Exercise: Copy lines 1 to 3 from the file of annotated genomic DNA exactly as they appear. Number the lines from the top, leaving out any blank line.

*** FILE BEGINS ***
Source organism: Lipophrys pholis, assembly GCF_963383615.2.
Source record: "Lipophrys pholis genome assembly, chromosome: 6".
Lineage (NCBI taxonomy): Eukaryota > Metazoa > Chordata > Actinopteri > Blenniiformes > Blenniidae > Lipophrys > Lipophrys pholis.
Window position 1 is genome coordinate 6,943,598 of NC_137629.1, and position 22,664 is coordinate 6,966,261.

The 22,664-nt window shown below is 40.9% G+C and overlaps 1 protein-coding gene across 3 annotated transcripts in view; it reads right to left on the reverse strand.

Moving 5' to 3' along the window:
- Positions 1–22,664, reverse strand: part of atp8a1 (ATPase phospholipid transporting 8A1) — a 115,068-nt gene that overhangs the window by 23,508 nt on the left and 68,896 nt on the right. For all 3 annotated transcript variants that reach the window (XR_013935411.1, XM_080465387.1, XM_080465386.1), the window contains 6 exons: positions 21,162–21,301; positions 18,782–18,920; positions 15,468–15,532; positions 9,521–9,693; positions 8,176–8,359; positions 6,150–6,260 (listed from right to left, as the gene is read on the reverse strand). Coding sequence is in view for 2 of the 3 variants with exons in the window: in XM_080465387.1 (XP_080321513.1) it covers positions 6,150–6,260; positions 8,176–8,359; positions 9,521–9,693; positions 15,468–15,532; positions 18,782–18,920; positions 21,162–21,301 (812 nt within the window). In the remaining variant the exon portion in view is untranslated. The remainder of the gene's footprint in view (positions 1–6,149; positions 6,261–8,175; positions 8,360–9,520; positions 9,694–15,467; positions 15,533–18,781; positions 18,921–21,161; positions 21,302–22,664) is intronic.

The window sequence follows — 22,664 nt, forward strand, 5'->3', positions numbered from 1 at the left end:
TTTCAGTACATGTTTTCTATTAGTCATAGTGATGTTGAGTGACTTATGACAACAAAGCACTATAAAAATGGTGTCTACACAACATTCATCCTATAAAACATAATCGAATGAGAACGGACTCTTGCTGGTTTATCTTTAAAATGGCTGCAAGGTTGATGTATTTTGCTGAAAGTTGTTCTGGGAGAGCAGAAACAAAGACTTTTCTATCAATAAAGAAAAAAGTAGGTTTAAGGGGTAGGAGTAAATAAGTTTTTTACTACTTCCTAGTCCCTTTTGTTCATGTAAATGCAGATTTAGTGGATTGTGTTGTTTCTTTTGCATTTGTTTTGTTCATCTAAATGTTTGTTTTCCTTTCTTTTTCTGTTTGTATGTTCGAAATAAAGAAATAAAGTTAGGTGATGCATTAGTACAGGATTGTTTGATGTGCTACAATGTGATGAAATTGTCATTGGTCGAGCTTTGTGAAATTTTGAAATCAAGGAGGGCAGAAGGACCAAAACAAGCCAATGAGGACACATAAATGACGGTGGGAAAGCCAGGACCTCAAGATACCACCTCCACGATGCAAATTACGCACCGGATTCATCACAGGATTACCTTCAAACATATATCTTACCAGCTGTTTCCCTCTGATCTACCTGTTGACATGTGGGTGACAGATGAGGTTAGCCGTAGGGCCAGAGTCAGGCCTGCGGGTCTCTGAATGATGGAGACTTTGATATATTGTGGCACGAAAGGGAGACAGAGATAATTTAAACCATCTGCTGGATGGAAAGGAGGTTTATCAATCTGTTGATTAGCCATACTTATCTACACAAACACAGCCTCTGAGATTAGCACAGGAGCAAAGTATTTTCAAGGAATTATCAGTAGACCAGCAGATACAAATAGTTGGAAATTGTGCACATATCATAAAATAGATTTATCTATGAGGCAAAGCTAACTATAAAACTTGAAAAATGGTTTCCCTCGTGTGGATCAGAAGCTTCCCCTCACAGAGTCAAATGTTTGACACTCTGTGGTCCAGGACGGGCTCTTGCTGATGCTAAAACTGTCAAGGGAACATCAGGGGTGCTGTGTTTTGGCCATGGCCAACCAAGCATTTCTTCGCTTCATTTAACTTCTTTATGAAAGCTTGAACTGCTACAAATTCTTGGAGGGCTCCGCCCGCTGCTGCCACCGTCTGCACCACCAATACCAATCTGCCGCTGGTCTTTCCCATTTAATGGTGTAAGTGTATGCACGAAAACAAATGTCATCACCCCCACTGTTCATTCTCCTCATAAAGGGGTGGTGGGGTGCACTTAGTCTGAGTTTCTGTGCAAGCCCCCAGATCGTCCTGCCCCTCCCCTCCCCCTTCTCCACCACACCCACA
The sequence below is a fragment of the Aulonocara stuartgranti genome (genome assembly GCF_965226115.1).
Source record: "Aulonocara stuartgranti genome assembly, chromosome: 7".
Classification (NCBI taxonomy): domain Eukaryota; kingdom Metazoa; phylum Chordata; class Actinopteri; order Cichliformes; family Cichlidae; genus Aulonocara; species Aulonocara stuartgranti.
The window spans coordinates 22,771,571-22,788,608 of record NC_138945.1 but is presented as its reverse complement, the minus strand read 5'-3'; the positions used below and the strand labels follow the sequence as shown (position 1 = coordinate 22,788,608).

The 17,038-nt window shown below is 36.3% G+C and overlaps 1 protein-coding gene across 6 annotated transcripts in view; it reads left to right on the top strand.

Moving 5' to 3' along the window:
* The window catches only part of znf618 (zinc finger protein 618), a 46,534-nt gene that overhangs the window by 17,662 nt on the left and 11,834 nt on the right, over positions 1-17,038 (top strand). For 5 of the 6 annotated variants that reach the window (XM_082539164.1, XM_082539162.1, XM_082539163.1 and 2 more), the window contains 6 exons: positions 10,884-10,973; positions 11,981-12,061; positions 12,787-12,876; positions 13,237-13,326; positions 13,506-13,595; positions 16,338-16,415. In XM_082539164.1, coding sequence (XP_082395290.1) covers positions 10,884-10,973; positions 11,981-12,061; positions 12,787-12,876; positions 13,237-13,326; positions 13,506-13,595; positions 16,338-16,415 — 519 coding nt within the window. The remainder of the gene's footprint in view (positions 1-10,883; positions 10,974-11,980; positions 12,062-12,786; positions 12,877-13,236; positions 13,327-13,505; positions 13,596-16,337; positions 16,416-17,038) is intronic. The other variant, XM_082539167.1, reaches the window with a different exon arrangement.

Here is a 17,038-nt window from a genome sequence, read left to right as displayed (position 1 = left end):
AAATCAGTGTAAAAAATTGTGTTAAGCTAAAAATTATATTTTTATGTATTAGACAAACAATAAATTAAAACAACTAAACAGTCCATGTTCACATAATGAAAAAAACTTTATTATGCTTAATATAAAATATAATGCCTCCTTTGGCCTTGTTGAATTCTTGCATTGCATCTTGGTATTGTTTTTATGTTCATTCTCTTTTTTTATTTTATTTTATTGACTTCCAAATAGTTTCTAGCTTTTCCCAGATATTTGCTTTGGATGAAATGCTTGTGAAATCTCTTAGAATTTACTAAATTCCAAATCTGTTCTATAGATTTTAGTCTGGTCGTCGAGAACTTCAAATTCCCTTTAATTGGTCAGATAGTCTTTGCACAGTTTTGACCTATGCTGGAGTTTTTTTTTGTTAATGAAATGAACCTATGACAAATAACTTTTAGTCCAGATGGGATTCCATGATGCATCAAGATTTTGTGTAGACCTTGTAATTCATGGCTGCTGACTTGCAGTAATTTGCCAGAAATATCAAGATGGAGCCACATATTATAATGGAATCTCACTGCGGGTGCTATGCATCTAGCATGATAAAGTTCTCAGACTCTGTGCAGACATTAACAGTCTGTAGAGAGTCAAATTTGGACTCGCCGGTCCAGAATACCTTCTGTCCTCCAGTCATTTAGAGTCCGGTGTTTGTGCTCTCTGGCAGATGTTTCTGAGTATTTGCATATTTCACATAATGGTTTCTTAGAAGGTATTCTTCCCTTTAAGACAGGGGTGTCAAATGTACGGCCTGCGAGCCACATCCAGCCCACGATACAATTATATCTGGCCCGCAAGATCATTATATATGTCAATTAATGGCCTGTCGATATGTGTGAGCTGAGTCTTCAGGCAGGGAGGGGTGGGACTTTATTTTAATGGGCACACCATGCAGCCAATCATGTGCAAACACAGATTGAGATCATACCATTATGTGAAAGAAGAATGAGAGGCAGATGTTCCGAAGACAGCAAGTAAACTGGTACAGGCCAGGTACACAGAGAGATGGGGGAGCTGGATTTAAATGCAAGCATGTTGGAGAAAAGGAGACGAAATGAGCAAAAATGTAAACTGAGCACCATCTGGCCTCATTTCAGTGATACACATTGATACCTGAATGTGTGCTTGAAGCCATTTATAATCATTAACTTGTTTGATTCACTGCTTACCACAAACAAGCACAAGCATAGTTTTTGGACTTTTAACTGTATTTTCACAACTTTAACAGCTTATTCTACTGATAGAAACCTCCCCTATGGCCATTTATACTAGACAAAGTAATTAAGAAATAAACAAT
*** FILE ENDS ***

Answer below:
Source organism: Lipophrys pholis, assembly GCF_963383615.2.
Source record: "Lipophrys pholis genome assembly, chromosome: 6".
Lineage (NCBI taxonomy): Eukaryota > Metazoa > Chordata > Actinopteri > Blenniiformes > Blenniidae > Lipophrys > Lipophrys pholis.